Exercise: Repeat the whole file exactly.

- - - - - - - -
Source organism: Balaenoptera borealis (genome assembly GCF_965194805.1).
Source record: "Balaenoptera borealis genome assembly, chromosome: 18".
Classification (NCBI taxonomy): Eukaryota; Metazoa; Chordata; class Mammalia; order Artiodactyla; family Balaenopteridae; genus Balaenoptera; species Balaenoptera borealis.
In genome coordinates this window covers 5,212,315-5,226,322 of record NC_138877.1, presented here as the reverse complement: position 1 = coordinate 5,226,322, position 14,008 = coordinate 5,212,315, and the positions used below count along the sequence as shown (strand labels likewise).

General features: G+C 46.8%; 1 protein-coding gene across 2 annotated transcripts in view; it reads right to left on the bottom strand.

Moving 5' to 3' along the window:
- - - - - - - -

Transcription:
Source organism: Balaenoptera borealis (genome assembly GCF_965194805.1).
Source record: "Balaenoptera borealis genome assembly, chromosome: 18".
Classification (NCBI taxonomy): Eukaryota; Metazoa; Chordata; class Mammalia; order Artiodactyla; family Balaenopteridae; genus Balaenoptera; species Balaenoptera borealis.
In genome coordinates this window covers 5,212,315-5,226,322 of record NC_138877.1, presented here as the reverse complement: position 1 = coordinate 5,226,322, position 14,008 = coordinate 5,212,315, and the positions used below count along the sequence as shown (strand labels likewise).

General features: G+C 46.8%; 1 protein-coding gene across 2 annotated transcripts in view; it reads right to left on the bottom strand.

Moving 5' to 3' along the window: